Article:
Yokoyama-sensei's Lecture at Mejiro

(posted Jul 10 2001 to the Shakuhachi mailing list by Al Takegawa)

The tail end of monsoon season in Kanto has been blessed with rainless,
albeit very hot days, but with low humidity. The creeping vines on a wall
like veins screaming for hydration. Signs of a drought this summer. Last
Saturday I attended Yokoyama-sensei's lecture at the new Mejiro location in
Shinjukju, Tokyo. It was quite a wonderful experience. I arrived at Mejiro
a few hours early to browse around the new store and to catch up with
Saori-san. Mejiro now has three floors; the bottom for shakuhachi and other
Japanese musical goods and the second and third floors for lectures and
workshops. It's conveniently located on the main street 3 minutes from
Meijiro station on the Yamanote Line.

Yokoyama-sensei's recordings and written materials were on display. I was
surprised to see that he already wrote his autobiography and published it in
1994. In it were pictures of him from when he was a baby all the way through
past his prime. I was used to seeing his figure as kind of Buddha-like,
round and full. So seeing his earlier photos of when he was a young man,
slim and tall, was interesting and touching.

Around 5:00 a white car pulled up in front of the store and Shacho-san, the
owner of Meijiro's step out around the car. He opened the passenger door and
helped Yokoyama-sensei out. Yokoyama-sensei appeared to be in good spirits,
but I was very surprised to see how much weight he lost since I last saw
him. The grey suit he wore seemed to be too big for him. Reminded me of that
over-sized suit David Byrne wore in one of the earlier Talking Head videos.
Kakizakai-sensei said it was due to all the medications he's been taking for
his stroke. Although he was obviously aged and weakened, he looked strangely
youthful, like the pictures in his biography. He walked gingerly with a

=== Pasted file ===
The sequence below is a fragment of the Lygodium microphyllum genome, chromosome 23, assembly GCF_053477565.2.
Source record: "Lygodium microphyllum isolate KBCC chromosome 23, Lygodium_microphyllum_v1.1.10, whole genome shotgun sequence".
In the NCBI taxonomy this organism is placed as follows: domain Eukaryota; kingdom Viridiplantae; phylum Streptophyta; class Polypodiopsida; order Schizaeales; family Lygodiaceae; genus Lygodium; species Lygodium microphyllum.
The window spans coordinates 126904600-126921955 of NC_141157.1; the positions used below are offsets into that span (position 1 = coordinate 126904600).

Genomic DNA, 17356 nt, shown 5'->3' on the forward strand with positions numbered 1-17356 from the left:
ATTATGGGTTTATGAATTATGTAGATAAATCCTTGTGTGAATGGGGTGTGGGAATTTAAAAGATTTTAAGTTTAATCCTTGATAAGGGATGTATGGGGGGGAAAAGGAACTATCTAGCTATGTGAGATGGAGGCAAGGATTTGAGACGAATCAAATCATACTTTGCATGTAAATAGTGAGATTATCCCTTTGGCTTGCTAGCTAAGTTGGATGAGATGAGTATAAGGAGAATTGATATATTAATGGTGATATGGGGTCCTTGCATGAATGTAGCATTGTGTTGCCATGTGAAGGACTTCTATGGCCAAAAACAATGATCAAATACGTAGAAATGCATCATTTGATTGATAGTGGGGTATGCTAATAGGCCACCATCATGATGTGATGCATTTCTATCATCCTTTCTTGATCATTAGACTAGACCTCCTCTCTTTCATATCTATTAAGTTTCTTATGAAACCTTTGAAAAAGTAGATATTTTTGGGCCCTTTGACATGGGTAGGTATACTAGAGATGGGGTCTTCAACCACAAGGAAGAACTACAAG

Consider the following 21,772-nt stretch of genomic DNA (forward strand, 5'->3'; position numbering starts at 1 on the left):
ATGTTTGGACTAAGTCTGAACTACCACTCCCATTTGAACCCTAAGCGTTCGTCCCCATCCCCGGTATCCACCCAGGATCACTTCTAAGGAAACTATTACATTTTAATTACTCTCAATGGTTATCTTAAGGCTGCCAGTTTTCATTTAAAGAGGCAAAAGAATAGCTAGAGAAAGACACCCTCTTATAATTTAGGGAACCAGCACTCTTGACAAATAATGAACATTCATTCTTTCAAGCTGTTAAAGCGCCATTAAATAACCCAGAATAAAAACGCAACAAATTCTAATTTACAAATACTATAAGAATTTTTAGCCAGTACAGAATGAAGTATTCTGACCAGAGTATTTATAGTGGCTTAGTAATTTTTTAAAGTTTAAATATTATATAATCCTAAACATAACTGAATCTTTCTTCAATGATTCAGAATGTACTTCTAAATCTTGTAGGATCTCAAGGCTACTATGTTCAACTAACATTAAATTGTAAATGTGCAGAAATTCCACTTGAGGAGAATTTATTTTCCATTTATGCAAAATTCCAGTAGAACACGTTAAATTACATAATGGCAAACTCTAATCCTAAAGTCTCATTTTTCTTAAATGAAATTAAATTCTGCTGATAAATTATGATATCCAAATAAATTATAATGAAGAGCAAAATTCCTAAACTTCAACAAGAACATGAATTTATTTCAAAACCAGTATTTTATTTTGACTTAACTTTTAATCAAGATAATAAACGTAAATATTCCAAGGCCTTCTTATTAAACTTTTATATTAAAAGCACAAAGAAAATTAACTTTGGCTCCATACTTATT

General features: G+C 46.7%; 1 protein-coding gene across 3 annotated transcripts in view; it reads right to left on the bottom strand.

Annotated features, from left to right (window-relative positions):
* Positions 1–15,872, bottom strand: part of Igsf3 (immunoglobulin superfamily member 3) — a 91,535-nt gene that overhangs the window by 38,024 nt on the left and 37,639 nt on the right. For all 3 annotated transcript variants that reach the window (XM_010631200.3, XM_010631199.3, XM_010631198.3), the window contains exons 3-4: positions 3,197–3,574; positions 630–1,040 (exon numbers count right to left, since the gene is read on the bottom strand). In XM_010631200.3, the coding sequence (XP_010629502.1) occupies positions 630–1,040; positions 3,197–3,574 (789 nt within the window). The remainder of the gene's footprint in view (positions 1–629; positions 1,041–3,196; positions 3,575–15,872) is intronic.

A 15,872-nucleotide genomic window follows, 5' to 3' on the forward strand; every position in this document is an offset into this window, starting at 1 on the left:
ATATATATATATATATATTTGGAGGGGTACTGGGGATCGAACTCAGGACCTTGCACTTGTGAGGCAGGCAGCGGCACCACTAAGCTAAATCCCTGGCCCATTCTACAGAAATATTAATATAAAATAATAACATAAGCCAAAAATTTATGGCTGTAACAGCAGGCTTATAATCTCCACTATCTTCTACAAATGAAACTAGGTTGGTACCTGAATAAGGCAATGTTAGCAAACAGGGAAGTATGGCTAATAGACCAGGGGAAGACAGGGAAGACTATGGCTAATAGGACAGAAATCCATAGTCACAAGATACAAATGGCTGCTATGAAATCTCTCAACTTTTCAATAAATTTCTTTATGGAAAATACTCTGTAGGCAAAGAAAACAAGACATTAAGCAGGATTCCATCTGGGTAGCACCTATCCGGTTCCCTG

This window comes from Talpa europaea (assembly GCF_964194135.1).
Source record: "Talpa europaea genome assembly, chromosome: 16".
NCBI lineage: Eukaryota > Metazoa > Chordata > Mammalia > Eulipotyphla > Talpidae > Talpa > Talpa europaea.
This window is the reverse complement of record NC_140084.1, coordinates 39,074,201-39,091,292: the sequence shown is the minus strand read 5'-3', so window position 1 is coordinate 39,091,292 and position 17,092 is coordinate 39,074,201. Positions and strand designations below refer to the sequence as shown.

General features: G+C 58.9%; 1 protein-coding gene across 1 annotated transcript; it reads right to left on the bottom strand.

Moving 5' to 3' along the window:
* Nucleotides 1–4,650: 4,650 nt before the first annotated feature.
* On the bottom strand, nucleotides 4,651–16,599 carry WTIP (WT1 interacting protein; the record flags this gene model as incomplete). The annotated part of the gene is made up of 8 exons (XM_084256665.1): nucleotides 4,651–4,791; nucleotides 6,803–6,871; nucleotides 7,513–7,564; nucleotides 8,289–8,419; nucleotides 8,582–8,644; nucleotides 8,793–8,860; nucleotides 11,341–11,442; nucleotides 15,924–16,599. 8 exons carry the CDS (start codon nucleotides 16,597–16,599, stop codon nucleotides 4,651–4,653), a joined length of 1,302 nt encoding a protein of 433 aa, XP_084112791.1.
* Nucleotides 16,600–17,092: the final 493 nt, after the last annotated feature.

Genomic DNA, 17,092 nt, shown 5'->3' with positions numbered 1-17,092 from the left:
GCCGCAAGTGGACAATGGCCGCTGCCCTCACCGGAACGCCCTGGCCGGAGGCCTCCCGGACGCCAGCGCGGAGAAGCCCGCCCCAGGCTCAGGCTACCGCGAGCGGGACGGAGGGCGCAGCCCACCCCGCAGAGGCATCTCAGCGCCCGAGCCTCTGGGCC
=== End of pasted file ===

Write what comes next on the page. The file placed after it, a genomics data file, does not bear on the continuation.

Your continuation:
cane as Shacho-san guided him up the stairs to the lecture hall.

Kakizakai-sensei, Furuya, and Matama-san arrived soon after and we all went
up to take our seats. I met Peter Hill there, who recently came to Japan
from the States to study shakuhachi with Kakizakai-sensei. Also an Irish
fellow by the name of Philip Horan who came all the way from Hiroshima to
see the lecture. He's a Tozan player and also studying how to make

At 5:30 Shacho-san opened the event and introduced Yokoyama-sensei who
slowly walked up on the small stage and sat down behind the table. The
atmosphere in the room was one of solemn respect and courtesy for this
living legend of shakuhachi. He thanked everyone for coming and then made a
joke about something that immediately lightened up the room and set everyone
at ease. He then proceeded to lecture for the next 2 hours, ad-libbing all
the way through. I will give you a brief summary of the main themes touched
upon in Yokoyama-sensei's lecture.

He first explained his history with shakuhachi starting with with his
father, Yokoyama Rampo then with Watazumi-do and Fukuda Rando. From
Watazumi-do he learned honkyoku and playing with power and sensitivity. He
said that Watazumi-do was such a strict teacher. Even though Yokoyama had
little money at the time, Watazumi-do demanded much money from him for
lessons. It took much pleading from the young Yokoyama to get Watazumi-do to
teach him San-an, and even then it took him three and a half years to learn
it! Fukuda Rando was much more kind and generous and he learned to express
romanticism with shakuhachi from him.

Meri is one of the key sonic features of shakuhachi music which can only be
played with a five-holed shakuhachi. 7-holed shakuhachi is just like playing
a western flute and takes the charm of meri away when it is played. Furuya
sensei was the first one to take the stage with Yokoyama sensei. He
demonstrated good meri technique sliding all the way up the scale without

Otsu no RO is the most important note. By developing a good RO through daily
practice, you can acquire many good techniques. He said if you practice RO
buki properly 10 minutes a day, you can become a great shakuhachi master.
(Then he pointed to his three students and said, "Even though they're
professionals, they can't do a proper RO!") He had everyone take out their